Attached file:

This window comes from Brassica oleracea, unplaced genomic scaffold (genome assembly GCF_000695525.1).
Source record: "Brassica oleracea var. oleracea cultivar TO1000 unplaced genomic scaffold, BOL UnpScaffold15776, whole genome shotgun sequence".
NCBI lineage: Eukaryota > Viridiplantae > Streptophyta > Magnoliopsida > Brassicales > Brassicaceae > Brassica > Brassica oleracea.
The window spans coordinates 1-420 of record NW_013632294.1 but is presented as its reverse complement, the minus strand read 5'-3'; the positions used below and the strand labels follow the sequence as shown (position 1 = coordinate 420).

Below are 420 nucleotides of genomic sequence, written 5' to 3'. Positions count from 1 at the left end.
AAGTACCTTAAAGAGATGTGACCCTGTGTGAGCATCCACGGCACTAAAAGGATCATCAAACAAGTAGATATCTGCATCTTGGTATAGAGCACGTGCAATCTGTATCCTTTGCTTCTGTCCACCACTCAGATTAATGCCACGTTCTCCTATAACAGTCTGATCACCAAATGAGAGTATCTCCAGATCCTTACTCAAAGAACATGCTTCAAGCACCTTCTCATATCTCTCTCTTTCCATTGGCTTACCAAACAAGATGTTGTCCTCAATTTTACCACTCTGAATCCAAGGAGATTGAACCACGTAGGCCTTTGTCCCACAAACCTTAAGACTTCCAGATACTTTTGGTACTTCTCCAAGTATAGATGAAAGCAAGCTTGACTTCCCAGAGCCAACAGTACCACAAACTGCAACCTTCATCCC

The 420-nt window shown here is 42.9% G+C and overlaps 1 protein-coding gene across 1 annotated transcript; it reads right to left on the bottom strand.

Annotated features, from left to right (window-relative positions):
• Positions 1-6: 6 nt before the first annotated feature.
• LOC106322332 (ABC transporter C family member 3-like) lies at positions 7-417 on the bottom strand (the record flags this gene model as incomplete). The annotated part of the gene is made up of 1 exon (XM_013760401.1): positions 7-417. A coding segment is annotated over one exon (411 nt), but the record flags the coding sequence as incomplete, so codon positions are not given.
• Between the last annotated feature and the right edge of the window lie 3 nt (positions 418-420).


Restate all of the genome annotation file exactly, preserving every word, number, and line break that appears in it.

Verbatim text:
This window comes from Brassica oleracea, unplaced genomic scaffold (genome assembly GCF_000695525.1).
Source record: "Brassica oleracea var. oleracea cultivar TO1000 unplaced genomic scaffold, BOL UnpScaffold15776, whole genome shotgun sequence".
NCBI lineage: Eukaryota > Viridiplantae > Streptophyta > Magnoliopsida > Brassicales > Brassicaceae > Brassica > Brassica oleracea.
The window spans coordinates 1-420 of record NW_013632294.1 but is presented as its reverse complement, the minus strand read 5'-3'; the positions used below and the strand labels follow the sequence as shown (position 1 = coordinate 420).

Below are 420 nucleotides of genomic sequence, written 5' to 3'. Positions count from 1 at the left end.
AAGTACCTTAAAGAGATGTGACCCTGTGTGAGCATCCACGGCACTAAAAGGATCATCAAACAAGTAGATATCTGCATCTTGGTATAGAGCACGTGCAATCTGTATCCTTTGCTTCTGTCCACCACTCAGATTAATGCCACGTTCTCCTATAACAGTCTGATCACCAAATGAGAGTATCTCCAGATCCTTACTCAAAGAACATGCTTCAAGCACCTTCTCATATCTCTCTCTTTCCATTGGCTTACCAAACAAGATGTTGTCCTCAATTTTACCACTCTGAATCCAAGGAGATTGAACCACGTAGGCCTTTGTCCCACAAACCTTAAGACTTCCAGATACTTTTGGTACTTCTCCAAGTATAGATGAAAGCAAGCTTGACTTCCCAGAGCCAACAGTACCACAAACTGCAACCTTCATCCC

The 420-nt window shown here is 42.9% G+C and overlaps 1 protein-coding gene across 1 annotated transcript; it reads right to left on the bottom strand.

Annotated features, from left to right (window-relative positions):
• Positions 1-6: 6 nt before the first annotated feature.
• LOC106322332 (ABC transporter C family member 3-like) lies at positions 7-417 on the bottom strand (the record flags this gene model as incomplete). The annotated part of the gene is made up of 1 exon (XM_013760401.1): positions 7-417. A coding segment is annotated over one exon (411 nt), but the record flags the coding sequence as incomplete, so codon positions are not given.
• Between the last annotated feature and the right edge of the window lie 3 nt (positions 418-420).